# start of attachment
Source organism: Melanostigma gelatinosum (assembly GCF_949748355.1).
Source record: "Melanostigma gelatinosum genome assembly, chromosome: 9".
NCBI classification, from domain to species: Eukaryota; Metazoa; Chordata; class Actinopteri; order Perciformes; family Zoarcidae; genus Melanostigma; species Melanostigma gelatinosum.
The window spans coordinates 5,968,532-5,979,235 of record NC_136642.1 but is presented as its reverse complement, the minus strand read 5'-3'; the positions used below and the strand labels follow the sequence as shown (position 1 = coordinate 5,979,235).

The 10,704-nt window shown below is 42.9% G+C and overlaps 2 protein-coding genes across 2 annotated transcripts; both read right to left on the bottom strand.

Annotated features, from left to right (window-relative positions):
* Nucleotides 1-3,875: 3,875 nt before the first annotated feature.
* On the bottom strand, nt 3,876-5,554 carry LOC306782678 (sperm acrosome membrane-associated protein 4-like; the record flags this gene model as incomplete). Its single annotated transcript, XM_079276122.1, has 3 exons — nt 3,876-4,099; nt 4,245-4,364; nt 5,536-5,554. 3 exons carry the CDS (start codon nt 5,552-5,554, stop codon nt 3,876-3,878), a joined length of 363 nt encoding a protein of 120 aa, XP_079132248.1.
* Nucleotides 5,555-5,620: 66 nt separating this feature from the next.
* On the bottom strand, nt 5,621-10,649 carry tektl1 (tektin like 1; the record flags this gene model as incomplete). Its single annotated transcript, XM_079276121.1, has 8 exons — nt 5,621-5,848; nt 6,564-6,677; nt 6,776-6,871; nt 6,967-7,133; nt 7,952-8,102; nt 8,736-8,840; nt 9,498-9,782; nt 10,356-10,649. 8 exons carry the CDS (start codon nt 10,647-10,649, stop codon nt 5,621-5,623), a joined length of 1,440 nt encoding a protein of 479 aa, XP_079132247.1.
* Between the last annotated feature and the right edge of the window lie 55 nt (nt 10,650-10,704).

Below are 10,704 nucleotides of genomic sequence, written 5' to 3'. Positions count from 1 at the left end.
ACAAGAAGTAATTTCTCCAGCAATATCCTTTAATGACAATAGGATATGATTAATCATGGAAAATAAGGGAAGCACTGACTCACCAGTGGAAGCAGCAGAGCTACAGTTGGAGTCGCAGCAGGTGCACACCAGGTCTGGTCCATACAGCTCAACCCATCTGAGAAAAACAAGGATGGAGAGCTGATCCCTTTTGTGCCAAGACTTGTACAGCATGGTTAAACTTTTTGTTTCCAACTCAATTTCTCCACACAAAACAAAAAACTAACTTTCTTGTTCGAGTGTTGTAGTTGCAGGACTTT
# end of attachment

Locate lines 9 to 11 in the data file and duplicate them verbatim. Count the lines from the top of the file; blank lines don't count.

* Nucleotides 5,555-5,620: 66 nt separating this feature from the next.
* On the bottom strand, nt 5,621-10,649 carry tektl1 (tektin like 1; the record flags this gene model as incomplete). Its single annotated transcript, XM_079276121.1, has 8 exons — nt 5,621-5,848; nt 6,564-6,677; nt 6,776-6,871; nt 6,967-7,133; nt 7,952-8,102; nt 8,736-8,840; nt 9,498-9,782; nt 10,356-10,649. 8 exons carry the CDS (start codon nt 10,647-10,649, stop codon nt 5,621-5,623), a joined length of 1,440 nt encoding a protein of 479 aa, XP_079132247.1.
* Between the last annotated feature and the right edge of the window lie 55 nt (nt 10,650-10,704).